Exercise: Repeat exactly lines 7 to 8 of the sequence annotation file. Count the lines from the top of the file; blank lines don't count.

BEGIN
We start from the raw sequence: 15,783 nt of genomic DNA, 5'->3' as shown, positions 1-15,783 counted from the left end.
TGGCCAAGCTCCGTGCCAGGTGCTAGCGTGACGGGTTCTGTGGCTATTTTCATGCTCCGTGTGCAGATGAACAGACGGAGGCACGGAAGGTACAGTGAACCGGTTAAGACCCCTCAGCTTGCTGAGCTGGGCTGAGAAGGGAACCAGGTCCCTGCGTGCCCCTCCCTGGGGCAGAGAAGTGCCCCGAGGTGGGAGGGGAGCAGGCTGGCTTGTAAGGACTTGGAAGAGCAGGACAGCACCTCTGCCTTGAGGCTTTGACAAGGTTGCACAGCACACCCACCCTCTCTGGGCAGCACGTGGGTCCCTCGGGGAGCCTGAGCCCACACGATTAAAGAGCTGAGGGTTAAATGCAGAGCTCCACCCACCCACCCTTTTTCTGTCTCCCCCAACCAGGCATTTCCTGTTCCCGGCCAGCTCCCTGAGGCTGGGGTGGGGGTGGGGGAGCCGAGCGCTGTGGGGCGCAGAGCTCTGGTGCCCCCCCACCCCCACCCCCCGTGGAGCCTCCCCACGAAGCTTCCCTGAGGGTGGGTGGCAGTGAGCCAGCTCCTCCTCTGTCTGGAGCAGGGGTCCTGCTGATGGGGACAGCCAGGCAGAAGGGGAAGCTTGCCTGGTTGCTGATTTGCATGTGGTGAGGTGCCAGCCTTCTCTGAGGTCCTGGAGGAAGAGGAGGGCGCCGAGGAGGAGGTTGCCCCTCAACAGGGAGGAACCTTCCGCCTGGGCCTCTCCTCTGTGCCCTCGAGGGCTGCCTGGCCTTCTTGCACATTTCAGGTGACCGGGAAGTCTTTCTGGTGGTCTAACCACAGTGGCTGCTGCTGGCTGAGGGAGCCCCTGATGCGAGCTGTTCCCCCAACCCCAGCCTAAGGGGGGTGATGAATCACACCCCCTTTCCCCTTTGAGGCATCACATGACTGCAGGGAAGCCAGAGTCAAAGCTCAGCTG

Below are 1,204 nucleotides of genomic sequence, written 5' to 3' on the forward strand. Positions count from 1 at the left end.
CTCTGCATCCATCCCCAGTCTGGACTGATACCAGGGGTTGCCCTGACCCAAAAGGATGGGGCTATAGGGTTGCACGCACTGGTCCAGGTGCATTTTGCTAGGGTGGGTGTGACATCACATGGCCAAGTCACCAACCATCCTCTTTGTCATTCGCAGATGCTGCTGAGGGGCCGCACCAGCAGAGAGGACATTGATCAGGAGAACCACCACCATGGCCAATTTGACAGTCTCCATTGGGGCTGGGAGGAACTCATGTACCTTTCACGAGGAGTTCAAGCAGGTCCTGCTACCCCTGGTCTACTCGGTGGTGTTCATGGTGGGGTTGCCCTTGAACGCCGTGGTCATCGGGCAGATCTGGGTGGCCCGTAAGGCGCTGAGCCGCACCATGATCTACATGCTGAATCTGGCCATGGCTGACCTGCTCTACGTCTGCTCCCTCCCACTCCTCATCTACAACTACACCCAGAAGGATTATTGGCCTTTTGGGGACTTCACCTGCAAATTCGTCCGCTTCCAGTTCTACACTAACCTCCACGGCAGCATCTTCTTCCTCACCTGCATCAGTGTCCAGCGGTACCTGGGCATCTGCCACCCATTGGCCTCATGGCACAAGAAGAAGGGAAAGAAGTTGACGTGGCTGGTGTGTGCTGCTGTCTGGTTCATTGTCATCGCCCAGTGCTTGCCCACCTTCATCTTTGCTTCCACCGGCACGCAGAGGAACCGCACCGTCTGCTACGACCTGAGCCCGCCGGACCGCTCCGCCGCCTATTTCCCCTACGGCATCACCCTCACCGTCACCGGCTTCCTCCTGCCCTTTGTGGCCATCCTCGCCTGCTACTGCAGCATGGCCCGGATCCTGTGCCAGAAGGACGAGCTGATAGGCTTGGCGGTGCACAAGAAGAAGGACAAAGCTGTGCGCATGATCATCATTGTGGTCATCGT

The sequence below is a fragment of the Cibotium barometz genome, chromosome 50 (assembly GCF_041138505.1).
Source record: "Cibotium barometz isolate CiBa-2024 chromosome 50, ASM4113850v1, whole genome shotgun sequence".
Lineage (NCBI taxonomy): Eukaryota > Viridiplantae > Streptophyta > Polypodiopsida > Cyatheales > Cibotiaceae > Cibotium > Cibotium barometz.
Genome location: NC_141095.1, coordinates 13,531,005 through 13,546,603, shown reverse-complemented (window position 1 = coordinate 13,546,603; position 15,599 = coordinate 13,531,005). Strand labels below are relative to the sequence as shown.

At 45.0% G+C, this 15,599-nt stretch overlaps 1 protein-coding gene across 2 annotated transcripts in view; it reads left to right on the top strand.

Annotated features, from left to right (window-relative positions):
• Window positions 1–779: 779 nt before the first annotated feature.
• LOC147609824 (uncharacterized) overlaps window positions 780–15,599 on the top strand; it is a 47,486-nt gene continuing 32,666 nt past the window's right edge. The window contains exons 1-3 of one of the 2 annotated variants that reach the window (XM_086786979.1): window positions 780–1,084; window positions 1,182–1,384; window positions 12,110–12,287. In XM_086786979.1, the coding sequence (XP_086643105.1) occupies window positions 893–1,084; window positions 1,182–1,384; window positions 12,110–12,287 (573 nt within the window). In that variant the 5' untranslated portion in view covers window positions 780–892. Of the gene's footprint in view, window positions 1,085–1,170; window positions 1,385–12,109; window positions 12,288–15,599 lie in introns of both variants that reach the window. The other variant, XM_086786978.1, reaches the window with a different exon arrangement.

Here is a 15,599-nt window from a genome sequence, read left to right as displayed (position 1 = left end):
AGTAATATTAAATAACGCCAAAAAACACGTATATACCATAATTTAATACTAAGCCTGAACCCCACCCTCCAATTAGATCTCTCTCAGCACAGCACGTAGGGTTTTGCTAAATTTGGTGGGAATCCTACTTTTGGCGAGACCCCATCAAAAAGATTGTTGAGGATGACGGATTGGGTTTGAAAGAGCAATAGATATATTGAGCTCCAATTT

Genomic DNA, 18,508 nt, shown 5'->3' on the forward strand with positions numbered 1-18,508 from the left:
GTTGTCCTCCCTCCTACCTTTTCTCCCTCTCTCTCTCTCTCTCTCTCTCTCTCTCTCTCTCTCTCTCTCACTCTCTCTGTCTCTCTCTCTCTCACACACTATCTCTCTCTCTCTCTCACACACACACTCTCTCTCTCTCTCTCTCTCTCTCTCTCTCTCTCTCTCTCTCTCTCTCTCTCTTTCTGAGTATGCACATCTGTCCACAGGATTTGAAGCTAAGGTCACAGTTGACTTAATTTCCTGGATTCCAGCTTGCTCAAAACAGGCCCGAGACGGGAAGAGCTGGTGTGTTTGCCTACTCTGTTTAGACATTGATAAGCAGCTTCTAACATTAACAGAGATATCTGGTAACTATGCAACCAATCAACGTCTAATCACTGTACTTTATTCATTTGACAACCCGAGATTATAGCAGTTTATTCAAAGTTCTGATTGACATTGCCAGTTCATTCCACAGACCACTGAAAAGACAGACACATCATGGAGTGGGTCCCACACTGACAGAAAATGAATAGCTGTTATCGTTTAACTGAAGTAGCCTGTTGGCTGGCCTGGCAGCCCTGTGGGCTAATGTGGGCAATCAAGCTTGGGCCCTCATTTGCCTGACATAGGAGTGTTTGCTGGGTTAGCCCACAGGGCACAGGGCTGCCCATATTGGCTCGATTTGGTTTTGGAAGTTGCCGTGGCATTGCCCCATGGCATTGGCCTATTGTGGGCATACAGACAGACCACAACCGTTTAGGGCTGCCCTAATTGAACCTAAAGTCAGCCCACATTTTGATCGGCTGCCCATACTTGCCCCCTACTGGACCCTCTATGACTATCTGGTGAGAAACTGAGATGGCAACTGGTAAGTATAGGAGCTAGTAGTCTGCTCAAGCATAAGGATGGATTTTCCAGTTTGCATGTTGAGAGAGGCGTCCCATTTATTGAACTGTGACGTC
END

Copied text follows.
Lineage (NCBI taxonomy): Eukaryota > Viridiplantae > Streptophyta > Polypodiopsida > Cyatheales > Cibotiaceae > Cibotium > Cibotium barometz.
Genome location: NC_141095.1, coordinates 13,531,005 through 13,546,603, shown reverse-complemented (window position 1 = coordinate 13,546,603; position 15,599 = coordinate 13,531,005). Strand labels below are relative to the sequence as shown.